Maria Cronin v Eircom Ltd

JurisdictionIreland
JudgeMiss Justice Laffoy
Judgment Date25 October 2006
Neutral Citation[2006] IEHC 380
CourtHigh Court
Docket Number[2002 No.
Date25 October 2006

[2006] IEHC 380

THE HIGH COURT

No. 6893 P/2002
CRONIN v EIRCOM LTD
BETWEEN/
MARIA CRONIN
PLAINTIFF

AND

EIRCOM LIMITED
DEFENDANT

POSTAL & TELECOMMUNICATIONS SERVICES ACT 1983

MCGREGOR MCGREGOR ON DAMAGES 17ED 2003

TURNER v GOLDSMITH 1891 1 QB 544 CA

RHODES v FORWOOD 1876 1 APP CAS 256

DEVONALD v ROSSER & SONS 1906 2 KB 728

COLLIER v SUNDAY REFEREE PUBLISHING CO 1940 2 KB 647

BREACH v EPSYLON INDUSTRIES LTD 1976 IRLR 180 1976 1 ICR 316

MAHMUD v BANK OF CREDIT & COMMERCE INTERNATIONAL SA 1998 AC 20

EASTWOOD v MAGNOX ELECTRIC PLC 2004 UKHL 35

- [2006] IEHC 380; [2007] ELR 84

Facts: the plaintiff was an employee of the defendant who had been seconded to its operations in England. Her contract provided that at the end of the secondment she would continue in employment in accordance with the existing terms and conditions of employment. Part of those terms were set out in an agreement with trade unions which provided that staff reductions would be achieved only on a voluntary basis. She claimed that she had suffered financial loss as a result of the breach by the defendant of its contractual obligation to provide work for her commensurate with her skills when her secondment ended.

Held by Miss Justice Laffoy in awarding the plaintiff €87,354 that a contractual term of mutual trust and confidence should be implied into each contract of employment by operation of law. The defendant was under a contractual obligation to provide the plaintiff with work so that she would have an opportunity to gain experience, pursue promotion and advance her career, whether as a facet of the obligation to maintain mutual trust and confidence or otherwise, which obligation was breached by the defendant. The same principles should apply to measuring damages for breach by an employer of a contractual obligation to pay commission as in measuring damages for wrongful dismissal. The same principles should apply whether a breach of a contractual obligation arises during the currency of the employment or as a consequence of wrongful dismissal. As the plaintiff's capacity to advance to a position equivalent to account manager had been hindered for two to three years, Eur25,000 was an appropriate award of damages under the heading of loss of chance. Eur50,682 was awarded in respect of commission and arrears of salary and Eur11,672 was awarded in respect of relocation expenses.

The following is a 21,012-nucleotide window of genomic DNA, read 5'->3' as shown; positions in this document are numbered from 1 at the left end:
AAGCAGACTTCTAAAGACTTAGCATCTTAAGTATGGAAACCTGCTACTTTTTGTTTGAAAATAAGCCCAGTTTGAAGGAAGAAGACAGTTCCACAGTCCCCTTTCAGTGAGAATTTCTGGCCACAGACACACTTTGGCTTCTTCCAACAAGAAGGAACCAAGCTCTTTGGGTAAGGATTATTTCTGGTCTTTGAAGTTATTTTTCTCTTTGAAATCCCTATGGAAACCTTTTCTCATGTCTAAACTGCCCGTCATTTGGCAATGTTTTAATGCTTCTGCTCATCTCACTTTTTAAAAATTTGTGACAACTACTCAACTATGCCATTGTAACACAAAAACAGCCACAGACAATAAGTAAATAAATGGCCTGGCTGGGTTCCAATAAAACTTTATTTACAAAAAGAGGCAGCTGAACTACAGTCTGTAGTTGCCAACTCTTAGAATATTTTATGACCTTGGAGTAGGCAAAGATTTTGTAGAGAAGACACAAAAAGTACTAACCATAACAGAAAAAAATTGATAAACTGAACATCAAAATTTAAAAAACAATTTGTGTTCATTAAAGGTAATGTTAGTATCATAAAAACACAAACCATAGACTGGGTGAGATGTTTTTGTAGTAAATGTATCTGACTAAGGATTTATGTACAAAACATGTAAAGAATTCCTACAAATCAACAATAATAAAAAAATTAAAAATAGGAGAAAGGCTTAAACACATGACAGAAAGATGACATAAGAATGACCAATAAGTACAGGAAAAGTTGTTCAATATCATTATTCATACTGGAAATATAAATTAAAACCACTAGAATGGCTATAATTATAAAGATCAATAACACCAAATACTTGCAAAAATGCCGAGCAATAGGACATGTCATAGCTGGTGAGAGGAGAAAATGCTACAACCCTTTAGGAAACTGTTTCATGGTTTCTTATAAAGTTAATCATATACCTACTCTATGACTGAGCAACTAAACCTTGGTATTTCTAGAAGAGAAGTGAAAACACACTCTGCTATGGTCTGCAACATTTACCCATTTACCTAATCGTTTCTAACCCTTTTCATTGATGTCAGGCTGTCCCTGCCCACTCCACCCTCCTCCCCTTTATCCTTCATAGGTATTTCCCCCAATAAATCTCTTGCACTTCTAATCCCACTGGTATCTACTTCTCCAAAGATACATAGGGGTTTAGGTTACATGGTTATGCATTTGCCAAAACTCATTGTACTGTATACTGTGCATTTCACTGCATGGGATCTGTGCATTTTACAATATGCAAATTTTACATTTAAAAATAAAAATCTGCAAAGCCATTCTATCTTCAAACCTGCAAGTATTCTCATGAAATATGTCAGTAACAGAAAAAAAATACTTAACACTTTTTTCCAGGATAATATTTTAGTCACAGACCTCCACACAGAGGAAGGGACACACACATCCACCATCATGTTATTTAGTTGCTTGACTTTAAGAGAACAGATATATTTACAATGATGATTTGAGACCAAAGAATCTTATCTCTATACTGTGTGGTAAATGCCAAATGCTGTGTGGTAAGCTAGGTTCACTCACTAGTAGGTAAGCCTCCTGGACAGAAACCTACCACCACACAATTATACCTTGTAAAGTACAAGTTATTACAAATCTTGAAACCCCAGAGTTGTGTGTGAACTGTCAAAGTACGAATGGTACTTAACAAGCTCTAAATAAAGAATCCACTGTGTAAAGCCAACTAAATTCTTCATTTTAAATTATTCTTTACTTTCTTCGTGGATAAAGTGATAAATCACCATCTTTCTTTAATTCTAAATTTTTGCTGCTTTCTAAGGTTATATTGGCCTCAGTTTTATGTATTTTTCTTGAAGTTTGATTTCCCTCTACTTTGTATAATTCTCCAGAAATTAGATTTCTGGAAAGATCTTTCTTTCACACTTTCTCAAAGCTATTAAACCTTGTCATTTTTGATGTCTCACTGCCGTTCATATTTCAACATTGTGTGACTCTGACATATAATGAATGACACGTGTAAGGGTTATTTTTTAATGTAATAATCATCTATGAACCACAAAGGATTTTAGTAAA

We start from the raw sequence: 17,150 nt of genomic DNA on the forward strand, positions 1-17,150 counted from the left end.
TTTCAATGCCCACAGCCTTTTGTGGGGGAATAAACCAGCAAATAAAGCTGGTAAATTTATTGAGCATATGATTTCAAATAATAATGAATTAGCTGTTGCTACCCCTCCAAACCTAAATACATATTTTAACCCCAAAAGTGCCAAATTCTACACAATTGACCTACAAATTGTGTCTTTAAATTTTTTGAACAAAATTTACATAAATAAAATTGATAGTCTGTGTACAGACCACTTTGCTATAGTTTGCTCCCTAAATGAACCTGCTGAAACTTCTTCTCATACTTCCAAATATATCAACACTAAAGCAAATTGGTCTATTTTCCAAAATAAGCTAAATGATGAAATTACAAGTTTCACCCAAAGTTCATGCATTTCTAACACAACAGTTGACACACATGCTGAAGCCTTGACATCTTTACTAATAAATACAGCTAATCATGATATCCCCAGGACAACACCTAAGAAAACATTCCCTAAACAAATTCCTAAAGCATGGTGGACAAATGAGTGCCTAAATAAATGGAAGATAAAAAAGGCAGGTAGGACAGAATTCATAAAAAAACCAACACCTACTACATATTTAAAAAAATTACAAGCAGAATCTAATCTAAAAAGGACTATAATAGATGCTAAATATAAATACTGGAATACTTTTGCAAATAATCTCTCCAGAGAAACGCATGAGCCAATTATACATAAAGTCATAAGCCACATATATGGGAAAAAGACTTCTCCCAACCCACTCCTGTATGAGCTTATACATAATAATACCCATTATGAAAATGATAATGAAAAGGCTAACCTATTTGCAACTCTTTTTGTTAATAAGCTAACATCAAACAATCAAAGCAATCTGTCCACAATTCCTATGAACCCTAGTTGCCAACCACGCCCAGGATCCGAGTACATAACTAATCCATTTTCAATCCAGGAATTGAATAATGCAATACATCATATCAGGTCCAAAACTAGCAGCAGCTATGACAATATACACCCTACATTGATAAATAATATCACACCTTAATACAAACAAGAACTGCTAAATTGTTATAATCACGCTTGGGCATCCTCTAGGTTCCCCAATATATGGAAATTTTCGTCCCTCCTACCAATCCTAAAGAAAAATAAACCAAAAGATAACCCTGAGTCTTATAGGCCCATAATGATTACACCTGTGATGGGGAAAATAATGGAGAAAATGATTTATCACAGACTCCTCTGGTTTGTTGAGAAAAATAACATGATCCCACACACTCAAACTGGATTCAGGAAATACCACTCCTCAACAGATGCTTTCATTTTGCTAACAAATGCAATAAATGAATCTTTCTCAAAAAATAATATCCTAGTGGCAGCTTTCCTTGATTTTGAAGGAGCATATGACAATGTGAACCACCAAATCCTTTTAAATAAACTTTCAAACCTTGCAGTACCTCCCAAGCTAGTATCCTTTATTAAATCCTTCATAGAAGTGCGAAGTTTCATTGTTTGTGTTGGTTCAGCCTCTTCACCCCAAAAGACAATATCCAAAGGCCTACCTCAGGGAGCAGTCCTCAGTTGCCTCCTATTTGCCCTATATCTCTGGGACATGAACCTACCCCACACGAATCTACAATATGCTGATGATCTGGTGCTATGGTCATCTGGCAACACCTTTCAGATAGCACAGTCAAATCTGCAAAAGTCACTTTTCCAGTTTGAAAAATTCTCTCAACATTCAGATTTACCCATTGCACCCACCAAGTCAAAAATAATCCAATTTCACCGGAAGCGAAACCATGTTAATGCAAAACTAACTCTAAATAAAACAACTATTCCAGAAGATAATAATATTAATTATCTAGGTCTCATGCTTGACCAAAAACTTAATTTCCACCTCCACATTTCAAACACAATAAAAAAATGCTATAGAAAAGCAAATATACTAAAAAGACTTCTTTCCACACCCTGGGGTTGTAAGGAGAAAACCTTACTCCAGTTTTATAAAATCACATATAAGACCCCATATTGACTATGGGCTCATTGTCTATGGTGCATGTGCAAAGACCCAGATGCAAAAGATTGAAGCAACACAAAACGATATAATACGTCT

Reporter: P.C.

1

Judgment of Miss Justice Laffoy delivered on 25th October, 2006 .

The parties
2

Since 1999 the plaintiff, who is twenty-nine years of age, has been an employee of the defendant, which is a company operating in the telecommunications sector in the State and elsewhere.

3

The historic background to the evolution of the telecommunications business of the defendant and the emergence of the defendant as a corporate entity is of relevance to the issues in this case. Prior to 1984 postal and telecommunication services in the State were operated by a department of state, the Department of Posts and Telegraphs (the Department). Under the Postal and Telecommunications Services Act, 1983the State established a telecommunications company known as Bord Telecom Éireann (Telecom), a limited company, with the principal object of providing a national telecommunications service within the State and between the State and places outside the State. With effect from 1st January, 1984 Telecom took over the operation of telecommunication services from the Department.

4

By the mid-1990s there had been major technological changes in the telecommunications sector. Market liberalisation was ongoing. Against that background an agreement was entered into between Telecom and the trade unions representing the employees of Telecom entitled "The Telecom Partnership — A Framework Agreement for the Transformation of Telecom Éireann into a World Class Telecommunications Business". This agreement, which is commonly referred to as the Blue Book, was finalised on 27th April, 1997. Among the strategies which the Blue Book envisaged was what was described as "a head count reduction of approximately 2,500". However, it was made clear that this was intended to be achieved on a voluntary basis. The Blue Book expressly provided that, to overcome barriers to change, the parties were committed to certain specific safeguards, including continuation of Telecom's existing policy "of effecting staff reductions only on a voluntary basis", which was to apply "to all staff". As I understand the current position, employees of the defendant have security of tenure in their employment. The position was put to the plaintiff very starkly in the course of her cross-examination on the basis that her employment could not be terminated otherwise than for misconduct. The Blue Book envisaged the normalisation of industrial relations procedures, providing, inter alia, for grievance procedures under which either party could refer a matter to a Rights Commissioner or the Labour Court, and for a new disciplinary code.